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NC Republicans waste no time after getting veto-proof supermajority, file bills to protect youth, sports
ROBYN BECK/AFP via Getty Images

NC Republicans waste no time after getting veto-proof supermajority, file bills to protect youth, sports

North Carolina Republicans quickly took advantage of their new veto-proof General Assembly supermajority.

On the same day that Rep. Tricia Cotham announced she was leaving the Democratic Party and joining the Republican Party — thus giving Republicans veto-proof supermajorities in the state House and state Senate — lawmakers announced new bills on transgender issues.

The bills protect minors from "gender-affirming" surgeries and medical interventions, restrict high school athletes to playing on sports teams consistent with their biological sex, and protect the medical industry.

  • Senate Bill 631: The Fairness in Women's Sports Act prohibits transgender high school athletes from playing on sports teams corresponding to their gender integrity. For determining which team a student plays on, "a student's sex shall be recognized based solely on the student's reproductive biology and genetics at birth."
  • Senate Bill 639: The Youth Protection Act will "protect minors from administration of puberty blockers and cross-sex hormones and other related actions, procedures, and treatments," including gender-related surgeries.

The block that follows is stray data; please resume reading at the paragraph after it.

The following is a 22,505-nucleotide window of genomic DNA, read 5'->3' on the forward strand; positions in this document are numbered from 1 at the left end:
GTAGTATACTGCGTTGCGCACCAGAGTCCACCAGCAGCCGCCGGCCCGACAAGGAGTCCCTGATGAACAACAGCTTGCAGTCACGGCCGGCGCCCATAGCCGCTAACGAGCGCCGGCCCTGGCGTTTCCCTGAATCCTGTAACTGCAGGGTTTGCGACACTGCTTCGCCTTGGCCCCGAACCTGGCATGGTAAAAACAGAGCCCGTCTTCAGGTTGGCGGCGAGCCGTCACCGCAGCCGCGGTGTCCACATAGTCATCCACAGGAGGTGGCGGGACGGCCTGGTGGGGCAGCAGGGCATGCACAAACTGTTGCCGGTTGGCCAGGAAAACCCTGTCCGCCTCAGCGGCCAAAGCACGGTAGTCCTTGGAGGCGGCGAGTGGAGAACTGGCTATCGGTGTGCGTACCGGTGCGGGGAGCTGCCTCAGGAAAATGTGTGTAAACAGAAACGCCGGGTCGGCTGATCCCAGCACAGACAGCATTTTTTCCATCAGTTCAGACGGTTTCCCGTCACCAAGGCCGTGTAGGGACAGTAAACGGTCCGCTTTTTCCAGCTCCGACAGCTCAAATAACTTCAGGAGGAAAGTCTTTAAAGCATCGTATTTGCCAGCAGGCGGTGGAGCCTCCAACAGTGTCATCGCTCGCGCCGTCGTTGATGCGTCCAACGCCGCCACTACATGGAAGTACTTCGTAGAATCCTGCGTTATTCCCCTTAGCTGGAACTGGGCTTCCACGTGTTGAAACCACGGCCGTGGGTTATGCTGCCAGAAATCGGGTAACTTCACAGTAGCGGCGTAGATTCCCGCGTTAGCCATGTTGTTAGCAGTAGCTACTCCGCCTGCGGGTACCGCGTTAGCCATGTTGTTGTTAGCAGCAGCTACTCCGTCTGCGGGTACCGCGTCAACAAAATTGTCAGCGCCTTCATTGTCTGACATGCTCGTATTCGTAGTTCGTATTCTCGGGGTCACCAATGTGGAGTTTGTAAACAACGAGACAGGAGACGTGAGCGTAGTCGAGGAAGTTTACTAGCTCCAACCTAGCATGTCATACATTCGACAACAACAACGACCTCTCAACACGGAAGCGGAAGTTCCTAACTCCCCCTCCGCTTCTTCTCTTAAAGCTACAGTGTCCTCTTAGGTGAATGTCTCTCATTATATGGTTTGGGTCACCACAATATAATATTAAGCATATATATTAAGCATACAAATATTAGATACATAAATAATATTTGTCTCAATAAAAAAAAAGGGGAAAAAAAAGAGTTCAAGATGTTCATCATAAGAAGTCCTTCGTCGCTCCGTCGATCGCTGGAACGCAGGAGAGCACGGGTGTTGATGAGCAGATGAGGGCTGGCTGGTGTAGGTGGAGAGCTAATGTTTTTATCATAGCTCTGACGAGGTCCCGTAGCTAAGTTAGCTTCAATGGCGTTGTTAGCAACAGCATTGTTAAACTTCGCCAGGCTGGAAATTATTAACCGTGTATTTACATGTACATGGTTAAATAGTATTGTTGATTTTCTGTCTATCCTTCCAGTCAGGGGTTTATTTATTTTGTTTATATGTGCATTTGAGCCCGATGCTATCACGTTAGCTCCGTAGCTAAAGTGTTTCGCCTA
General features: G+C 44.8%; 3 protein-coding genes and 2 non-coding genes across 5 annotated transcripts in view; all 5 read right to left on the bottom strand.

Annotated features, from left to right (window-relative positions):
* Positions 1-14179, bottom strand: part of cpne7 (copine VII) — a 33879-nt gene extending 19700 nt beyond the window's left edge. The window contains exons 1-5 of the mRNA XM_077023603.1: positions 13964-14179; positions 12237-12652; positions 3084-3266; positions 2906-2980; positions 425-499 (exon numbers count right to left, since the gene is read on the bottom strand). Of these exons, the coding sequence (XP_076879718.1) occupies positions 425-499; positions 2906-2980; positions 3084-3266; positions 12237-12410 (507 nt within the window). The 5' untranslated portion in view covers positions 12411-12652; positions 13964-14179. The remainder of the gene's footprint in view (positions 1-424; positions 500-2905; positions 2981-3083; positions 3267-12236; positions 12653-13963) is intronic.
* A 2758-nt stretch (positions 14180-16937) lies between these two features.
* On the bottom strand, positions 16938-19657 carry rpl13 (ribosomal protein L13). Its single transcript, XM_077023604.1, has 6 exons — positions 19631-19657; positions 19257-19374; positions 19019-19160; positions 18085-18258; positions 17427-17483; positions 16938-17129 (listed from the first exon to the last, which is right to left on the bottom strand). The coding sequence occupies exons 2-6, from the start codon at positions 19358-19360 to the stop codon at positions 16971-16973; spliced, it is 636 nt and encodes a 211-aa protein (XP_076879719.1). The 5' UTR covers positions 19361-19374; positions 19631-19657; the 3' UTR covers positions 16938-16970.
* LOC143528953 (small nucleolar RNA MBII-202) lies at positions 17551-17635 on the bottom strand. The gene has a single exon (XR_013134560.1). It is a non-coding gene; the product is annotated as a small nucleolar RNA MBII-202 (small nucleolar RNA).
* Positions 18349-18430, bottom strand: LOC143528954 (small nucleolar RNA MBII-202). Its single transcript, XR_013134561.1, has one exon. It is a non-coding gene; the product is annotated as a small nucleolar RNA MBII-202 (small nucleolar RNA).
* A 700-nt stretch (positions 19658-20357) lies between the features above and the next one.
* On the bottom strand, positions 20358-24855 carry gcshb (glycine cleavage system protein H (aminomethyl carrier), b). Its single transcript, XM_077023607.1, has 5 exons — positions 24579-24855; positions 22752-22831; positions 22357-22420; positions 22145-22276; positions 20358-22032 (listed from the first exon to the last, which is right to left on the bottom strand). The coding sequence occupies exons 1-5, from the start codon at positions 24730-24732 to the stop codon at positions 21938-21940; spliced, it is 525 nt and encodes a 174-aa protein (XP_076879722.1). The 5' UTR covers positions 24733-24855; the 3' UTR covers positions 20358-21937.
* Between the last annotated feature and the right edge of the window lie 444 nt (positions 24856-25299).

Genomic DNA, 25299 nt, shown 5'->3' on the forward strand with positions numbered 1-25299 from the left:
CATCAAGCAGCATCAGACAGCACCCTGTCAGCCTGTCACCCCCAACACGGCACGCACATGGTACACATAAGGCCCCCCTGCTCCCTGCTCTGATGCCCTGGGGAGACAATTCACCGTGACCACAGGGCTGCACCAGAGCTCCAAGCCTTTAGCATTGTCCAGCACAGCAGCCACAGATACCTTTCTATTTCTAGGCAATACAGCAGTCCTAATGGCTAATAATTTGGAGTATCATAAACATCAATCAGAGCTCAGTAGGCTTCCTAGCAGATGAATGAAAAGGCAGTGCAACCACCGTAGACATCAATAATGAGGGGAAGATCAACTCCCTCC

• Senate Bill 641: The Medical Ethics Defense Act protects medical practitioners, health care institutions, and health care payers from having "to participate in or pay for any health care service which violates his, her, or its conscience."

On Tuesday, the day before Cotham switched parties, Republicans also filed Senate Bill 560, known as the Medical Treatment for Minors Act. The bill prohibits doctors from providing "gender transition procedures to any individual under 18 years of age" unless a strict criteria are met.

Whether Cotham will support the bills is not yet known. She told WRAL-TV that she has not yet reviewed them. But if she does, they will become law even if Gov. Roy Cooper (D) vetos them — so long as every other Republican supports them.

Anything else?

Another issue that may swing in conservatives' favor with Cotham now in the GOP is abortion.

North Carolina currently permits women to seek abortions up to 20 weeks, six days of gestation. But with Cotham's vote, that window may be narrowed in the wake of Roe v. Wade being overturned. Republicans in the Tar Heel State are reportedly seeking to ban abortion after 13 weeks.

Asked this week whether she would support such legislation, Cotham said she will not comment until a bill is filed.

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